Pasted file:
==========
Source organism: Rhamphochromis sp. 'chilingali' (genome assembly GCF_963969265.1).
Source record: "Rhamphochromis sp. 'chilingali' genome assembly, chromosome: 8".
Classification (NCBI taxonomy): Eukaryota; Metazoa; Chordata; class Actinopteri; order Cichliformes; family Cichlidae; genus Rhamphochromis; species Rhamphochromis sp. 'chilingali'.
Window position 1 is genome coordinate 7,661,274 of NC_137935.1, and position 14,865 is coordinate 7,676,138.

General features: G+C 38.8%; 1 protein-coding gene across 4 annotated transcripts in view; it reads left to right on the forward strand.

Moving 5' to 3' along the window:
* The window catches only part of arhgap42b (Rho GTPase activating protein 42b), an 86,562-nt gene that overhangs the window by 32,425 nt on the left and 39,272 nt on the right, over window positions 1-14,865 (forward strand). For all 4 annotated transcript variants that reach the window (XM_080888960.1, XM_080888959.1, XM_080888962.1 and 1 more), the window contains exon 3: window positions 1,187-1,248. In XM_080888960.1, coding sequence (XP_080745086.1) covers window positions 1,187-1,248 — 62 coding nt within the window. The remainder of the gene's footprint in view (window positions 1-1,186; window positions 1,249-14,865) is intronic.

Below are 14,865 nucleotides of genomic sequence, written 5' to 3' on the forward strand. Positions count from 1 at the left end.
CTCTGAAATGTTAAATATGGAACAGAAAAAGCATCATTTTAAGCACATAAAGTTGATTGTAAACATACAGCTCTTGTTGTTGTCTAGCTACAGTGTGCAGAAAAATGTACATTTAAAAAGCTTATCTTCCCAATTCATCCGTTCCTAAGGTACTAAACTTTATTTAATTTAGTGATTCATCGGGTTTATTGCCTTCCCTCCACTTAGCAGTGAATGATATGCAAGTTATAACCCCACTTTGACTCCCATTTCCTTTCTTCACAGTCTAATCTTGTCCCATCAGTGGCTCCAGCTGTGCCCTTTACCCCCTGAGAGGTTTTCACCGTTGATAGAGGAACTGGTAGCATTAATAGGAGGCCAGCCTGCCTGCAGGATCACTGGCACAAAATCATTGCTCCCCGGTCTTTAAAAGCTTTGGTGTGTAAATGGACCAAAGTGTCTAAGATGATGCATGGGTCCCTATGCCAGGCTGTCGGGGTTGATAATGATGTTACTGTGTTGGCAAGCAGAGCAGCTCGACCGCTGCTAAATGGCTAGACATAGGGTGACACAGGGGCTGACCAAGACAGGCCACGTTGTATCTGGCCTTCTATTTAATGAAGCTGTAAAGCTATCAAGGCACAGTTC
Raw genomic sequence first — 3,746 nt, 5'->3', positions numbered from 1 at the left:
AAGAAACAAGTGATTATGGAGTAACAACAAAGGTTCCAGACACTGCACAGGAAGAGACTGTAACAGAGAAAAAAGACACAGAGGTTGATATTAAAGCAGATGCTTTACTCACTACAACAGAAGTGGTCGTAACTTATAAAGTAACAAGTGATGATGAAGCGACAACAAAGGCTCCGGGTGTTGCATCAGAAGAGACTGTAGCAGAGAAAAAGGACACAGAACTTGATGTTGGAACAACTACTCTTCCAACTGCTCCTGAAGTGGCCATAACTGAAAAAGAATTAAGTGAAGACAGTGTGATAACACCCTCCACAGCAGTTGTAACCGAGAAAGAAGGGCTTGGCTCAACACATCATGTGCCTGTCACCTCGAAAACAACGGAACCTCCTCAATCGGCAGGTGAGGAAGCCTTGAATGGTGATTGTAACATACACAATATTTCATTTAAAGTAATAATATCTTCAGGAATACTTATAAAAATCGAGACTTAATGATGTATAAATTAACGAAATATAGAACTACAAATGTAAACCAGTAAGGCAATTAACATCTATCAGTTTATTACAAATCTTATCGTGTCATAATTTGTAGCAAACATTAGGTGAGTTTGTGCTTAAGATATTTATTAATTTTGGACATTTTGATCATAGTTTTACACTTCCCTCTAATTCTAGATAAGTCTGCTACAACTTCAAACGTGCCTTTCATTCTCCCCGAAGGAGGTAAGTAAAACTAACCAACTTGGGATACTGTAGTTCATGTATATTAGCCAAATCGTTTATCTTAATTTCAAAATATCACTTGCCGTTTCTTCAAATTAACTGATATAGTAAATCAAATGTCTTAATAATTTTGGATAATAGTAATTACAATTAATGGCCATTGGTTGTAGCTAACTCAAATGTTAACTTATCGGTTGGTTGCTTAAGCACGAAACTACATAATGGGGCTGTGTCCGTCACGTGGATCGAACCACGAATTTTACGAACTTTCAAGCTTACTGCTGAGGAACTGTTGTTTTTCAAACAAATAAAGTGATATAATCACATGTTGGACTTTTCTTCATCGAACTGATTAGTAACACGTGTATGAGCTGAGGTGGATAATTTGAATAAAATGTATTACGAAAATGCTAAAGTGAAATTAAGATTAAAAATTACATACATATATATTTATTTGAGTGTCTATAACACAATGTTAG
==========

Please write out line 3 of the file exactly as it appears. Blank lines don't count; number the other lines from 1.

Classification (NCBI taxonomy): Eukaryota; Metazoa; Chordata; class Actinopteri; order Cichliformes; family Cichlidae; genus Rhamphochromis; species Rhamphochromis sp. 'chilingali'.